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Climate change and energy

The ozone layer is thinning in places around the equator

February 6, 2018

The planet’s natural protection from UV radiation may be in danger over some of the world’s most populous areas.

Backstory: Huge ozone loss hit Earth in the 1980s, especially above Antarctica. The Montreal Protocol banned the chemicals that were responsible for the depletion, and ozone levels in the upper stratosphere grew again.

What’s new: In a paper published in Atmospheric Chemistry and Physics, researchers explain that the ozone in the lower stratosphere is now thinning at lower latitudes. Near the equator, where billions of people live and sunlight is at its most intense, the resulting loss of UV protection could be a disaster.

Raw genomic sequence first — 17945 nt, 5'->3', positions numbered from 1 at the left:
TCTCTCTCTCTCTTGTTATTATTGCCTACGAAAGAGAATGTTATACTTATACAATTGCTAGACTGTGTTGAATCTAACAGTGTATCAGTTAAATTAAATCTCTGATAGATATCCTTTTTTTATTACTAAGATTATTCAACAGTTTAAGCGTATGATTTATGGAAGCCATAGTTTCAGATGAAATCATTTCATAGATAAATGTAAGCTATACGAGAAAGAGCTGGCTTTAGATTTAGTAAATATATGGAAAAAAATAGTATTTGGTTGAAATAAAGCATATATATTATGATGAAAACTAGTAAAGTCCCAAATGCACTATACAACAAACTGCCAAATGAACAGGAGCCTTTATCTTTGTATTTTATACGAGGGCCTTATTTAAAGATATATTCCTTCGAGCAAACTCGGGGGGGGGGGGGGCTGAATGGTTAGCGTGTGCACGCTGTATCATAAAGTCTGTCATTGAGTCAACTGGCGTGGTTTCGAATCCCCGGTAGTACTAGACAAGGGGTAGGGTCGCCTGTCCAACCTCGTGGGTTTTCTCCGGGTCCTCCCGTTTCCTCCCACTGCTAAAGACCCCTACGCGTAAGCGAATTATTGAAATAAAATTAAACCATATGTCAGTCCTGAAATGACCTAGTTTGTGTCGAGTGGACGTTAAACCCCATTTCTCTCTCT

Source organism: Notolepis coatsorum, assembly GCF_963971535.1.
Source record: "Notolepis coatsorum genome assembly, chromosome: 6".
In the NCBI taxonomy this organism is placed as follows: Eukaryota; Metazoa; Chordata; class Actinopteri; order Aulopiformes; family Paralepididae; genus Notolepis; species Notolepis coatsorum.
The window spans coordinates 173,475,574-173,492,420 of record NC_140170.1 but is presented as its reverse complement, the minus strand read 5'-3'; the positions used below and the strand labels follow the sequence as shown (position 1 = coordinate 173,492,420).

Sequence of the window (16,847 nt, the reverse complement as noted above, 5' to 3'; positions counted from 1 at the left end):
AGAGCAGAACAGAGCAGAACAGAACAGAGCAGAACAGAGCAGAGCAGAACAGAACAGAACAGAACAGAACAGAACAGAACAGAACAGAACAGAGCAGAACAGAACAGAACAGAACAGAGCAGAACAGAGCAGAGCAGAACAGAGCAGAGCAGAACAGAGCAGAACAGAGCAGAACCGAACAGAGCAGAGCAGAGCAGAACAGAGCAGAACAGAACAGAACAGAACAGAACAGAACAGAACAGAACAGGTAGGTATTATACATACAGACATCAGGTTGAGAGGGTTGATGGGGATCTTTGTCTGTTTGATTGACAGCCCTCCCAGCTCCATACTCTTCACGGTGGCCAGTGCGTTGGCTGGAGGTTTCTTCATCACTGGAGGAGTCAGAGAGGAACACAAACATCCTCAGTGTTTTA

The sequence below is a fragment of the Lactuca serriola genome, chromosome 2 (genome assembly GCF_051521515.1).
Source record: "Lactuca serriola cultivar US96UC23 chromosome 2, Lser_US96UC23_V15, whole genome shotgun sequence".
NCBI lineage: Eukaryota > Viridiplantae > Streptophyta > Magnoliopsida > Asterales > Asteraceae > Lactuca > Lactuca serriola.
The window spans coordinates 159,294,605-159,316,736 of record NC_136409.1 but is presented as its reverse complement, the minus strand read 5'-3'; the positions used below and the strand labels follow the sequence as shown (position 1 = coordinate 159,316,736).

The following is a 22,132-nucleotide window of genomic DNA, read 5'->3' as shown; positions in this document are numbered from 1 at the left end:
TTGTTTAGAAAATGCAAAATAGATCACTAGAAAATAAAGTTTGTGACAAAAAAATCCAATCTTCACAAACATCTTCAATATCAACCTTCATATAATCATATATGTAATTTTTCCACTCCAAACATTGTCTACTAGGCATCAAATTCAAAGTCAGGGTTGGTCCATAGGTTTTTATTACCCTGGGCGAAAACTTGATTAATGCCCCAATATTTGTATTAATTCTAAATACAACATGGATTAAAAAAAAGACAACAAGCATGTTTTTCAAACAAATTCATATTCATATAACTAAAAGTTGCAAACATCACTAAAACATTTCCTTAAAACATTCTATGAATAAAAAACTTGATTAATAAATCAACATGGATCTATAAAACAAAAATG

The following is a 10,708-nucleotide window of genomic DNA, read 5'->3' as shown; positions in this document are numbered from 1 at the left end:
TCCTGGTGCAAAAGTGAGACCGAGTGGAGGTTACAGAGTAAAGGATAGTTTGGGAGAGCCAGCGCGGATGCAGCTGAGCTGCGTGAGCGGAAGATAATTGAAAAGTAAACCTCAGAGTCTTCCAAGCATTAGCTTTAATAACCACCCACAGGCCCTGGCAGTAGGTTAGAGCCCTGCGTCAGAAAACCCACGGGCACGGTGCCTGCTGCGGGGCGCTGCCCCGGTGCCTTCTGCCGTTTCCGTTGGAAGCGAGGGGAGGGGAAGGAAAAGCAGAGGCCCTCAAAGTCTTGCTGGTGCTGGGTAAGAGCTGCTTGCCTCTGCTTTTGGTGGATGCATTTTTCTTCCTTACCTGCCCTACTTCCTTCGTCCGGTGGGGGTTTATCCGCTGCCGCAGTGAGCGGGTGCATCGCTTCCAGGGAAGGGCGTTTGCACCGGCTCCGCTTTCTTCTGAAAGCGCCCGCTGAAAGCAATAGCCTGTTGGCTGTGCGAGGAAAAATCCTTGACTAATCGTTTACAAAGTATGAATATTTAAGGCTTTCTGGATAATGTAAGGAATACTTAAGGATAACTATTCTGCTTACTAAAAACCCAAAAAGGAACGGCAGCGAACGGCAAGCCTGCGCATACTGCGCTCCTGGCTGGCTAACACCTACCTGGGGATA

What’s causing it? That’s still unclear. It may be that changes in atmospheric circulation due to global warming are shifting ozone toward the poles. Or some industrial chemicals once thought to safely break down in the lower atmosphere may, in fact, make their way high enough to account for the damage. 

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Illustration by Rose Wong

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